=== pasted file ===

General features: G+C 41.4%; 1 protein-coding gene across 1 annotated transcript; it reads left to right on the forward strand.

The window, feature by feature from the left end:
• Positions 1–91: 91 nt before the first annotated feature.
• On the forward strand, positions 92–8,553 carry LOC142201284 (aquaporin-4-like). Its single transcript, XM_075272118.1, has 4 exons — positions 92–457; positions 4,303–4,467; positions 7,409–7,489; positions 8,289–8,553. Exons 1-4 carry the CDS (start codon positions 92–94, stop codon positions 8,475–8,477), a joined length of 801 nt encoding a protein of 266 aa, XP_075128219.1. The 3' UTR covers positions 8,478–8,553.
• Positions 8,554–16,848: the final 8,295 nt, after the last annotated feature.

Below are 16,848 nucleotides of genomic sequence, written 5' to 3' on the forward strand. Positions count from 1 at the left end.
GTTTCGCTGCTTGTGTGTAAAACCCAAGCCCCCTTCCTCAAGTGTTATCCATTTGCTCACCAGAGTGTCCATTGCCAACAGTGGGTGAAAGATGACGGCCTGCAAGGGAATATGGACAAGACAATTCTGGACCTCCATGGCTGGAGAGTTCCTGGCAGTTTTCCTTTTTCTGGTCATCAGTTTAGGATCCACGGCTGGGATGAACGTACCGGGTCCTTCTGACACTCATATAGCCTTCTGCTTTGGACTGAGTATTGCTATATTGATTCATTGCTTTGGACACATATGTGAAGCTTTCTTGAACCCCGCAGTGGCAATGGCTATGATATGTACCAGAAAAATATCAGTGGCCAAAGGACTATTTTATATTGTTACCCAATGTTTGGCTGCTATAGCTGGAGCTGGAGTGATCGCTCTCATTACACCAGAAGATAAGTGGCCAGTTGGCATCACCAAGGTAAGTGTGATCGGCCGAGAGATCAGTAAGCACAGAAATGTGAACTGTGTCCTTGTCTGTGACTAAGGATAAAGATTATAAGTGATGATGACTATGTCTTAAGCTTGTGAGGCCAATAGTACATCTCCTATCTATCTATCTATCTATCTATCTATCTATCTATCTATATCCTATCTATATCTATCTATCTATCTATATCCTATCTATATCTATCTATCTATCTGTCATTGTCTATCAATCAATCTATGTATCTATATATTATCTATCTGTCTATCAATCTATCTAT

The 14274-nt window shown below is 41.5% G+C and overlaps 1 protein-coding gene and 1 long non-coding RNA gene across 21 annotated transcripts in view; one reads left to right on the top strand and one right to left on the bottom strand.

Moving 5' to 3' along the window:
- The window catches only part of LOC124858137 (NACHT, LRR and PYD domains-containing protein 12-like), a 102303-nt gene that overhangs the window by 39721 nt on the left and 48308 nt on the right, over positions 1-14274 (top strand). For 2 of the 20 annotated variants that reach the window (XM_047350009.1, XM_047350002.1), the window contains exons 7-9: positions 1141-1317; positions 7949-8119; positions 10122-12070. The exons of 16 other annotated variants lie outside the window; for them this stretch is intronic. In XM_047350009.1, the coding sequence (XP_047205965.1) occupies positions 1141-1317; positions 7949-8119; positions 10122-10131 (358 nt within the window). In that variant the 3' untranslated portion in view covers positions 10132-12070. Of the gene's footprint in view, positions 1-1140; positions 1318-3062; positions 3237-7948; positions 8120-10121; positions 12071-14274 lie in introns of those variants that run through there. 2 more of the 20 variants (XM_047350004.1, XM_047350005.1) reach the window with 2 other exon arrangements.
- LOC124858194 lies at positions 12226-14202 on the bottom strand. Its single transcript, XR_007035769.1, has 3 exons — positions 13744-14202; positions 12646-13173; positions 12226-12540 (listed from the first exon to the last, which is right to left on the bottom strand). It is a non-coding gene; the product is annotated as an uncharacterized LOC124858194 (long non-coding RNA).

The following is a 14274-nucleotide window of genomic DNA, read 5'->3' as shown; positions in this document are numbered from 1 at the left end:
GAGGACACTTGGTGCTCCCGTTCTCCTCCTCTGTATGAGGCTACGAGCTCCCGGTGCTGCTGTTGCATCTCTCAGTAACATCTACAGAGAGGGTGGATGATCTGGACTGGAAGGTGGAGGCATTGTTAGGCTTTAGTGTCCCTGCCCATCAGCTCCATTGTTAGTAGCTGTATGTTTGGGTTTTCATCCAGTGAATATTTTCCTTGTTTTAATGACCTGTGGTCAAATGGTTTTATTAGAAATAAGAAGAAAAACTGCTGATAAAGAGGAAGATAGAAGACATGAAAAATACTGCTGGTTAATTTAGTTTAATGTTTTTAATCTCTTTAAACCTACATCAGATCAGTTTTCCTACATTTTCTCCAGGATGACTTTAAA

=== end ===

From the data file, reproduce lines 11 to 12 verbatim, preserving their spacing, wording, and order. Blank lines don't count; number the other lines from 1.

- LOC124858194 lies at positions 12226-14202 on the bottom strand. Its single transcript, XR_007035769.1, has 3 exons — positions 13744-14202; positions 12646-13173; positions 12226-12540 (listed from the first exon to the last, which is right to left on the bottom strand). It is a non-coding gene; the product is annotated as an uncharacterized LOC124858194 (long non-coding RNA).

The following is a 14274-nucleotide window of genomic DNA, read 5'->3' as shown; positions in this document are numbered from 1 at the left end: